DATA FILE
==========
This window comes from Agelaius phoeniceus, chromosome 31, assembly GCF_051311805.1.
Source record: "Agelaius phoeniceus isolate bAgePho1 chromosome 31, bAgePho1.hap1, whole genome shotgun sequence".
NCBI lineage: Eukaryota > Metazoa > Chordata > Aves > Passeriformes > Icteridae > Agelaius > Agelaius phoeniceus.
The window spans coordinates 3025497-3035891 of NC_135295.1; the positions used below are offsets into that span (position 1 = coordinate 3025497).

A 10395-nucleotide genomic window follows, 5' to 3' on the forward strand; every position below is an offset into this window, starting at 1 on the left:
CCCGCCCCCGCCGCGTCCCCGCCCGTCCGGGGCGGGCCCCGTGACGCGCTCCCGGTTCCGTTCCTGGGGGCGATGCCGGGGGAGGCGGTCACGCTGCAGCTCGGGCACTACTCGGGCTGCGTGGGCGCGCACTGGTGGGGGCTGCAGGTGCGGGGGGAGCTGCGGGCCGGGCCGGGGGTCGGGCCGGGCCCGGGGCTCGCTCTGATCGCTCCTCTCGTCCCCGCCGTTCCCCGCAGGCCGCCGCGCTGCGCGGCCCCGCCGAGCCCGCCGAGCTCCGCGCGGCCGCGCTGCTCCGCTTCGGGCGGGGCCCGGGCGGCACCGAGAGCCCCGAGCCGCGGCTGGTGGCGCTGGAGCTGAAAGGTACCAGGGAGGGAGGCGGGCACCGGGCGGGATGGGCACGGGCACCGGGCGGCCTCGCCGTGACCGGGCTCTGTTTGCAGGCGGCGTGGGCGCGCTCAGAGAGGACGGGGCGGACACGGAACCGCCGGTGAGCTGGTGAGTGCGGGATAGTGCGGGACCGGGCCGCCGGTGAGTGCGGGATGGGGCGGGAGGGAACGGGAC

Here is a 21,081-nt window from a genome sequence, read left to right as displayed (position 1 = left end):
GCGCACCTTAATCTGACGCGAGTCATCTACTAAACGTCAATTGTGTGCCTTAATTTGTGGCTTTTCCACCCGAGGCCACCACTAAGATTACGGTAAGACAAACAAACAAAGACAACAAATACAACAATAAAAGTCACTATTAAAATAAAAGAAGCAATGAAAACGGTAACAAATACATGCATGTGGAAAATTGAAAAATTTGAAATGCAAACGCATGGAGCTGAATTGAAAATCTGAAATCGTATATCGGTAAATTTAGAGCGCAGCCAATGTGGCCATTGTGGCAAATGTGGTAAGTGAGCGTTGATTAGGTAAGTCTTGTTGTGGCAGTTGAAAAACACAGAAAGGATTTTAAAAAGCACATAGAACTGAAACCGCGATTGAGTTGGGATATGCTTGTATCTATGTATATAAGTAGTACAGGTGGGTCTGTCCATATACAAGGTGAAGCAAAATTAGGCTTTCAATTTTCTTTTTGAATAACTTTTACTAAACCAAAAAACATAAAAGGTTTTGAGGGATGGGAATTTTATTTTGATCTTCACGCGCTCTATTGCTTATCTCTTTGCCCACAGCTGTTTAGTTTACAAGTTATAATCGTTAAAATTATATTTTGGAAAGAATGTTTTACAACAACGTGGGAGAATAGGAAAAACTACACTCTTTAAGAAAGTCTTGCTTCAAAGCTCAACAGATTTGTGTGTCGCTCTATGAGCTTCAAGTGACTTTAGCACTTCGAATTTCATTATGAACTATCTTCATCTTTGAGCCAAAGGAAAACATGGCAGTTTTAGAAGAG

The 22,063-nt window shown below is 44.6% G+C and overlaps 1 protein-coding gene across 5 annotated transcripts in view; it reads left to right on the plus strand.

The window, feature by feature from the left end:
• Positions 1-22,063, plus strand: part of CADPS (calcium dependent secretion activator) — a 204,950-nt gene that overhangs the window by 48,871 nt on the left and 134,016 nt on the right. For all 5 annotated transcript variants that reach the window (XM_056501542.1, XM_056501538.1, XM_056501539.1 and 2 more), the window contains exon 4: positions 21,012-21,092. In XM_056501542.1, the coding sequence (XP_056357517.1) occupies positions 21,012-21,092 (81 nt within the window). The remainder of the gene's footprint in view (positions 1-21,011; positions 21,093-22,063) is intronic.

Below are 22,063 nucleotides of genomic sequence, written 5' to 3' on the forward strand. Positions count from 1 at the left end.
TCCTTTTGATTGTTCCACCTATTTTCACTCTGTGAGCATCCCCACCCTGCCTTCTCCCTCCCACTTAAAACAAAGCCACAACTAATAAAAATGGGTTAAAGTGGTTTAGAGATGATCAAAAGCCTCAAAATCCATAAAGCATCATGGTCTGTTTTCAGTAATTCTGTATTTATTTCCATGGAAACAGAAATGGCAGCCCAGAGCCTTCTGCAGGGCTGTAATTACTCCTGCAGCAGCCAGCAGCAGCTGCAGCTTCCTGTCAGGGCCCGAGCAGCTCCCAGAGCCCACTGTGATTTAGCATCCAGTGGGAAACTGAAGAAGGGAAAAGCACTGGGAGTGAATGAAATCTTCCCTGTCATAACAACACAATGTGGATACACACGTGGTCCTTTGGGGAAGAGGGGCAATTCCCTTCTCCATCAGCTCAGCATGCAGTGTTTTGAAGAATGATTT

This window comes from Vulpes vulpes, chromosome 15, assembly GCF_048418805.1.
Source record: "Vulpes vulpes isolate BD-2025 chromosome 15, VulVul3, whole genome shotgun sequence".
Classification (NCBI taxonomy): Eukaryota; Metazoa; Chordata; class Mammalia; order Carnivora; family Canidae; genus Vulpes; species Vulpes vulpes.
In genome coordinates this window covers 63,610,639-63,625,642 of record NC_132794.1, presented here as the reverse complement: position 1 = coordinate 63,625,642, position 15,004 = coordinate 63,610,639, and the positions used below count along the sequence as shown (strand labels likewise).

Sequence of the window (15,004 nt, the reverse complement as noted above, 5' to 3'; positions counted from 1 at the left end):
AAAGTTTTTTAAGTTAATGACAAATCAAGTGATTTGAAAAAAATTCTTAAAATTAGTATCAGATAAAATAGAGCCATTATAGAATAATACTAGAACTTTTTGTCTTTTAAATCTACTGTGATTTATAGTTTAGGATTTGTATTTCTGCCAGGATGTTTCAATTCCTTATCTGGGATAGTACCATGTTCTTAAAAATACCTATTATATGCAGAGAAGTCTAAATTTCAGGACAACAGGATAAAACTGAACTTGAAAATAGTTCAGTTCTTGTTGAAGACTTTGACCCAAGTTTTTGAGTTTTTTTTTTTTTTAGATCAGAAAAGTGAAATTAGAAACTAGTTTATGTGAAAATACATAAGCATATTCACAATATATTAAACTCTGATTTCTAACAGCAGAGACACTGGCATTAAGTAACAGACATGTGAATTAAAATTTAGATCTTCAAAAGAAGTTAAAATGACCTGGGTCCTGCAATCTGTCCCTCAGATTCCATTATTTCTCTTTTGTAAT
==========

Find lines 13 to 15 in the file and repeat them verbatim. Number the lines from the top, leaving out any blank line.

TCCTTTTGATTGTTCCACCTATTTTCACTCTGTGAGCATCCCCACCCTGCCTTCTCCCTCCCACTTAAAACAAAGCCACAACTAATAAAAATGGGTTAAAGTGGTTTAGAGATGATCAAAAGCCTCAAAATCCATAAAGCATCATGGTCTGTTTTCAGTAATTCTGTATTTATTTCCATGGAAACAGAAATGGCAGCCCAGAGCCTTCTGCAGGGCTGTAATTACTCCTGCAGCAGCCAGCAGCAGCTGCAGCTTCCTGTCAGGGCCCGAGCAGCTCCCAGAGCCCACTGTGATTTAGCATCCAGTGGGAAACTGAAGAAGGGAAAAGCACTGGGAGTGAATGAAATCTTCCCTGTCATAACAACACAATGTGGATACACACGTGGTCCTTTGGGGAAGAGGGGCAATTCCCTTCTCCATCAGCTCAGCATGCAGTGTTTTGAAGAATGATTT

This window comes from Vulpes vulpes, chromosome 15, assembly GCF_048418805.1.
Source record: "Vulpes vulpes isolate BD-2025 chromosome 15, VulVul3, whole genome shotgun sequence".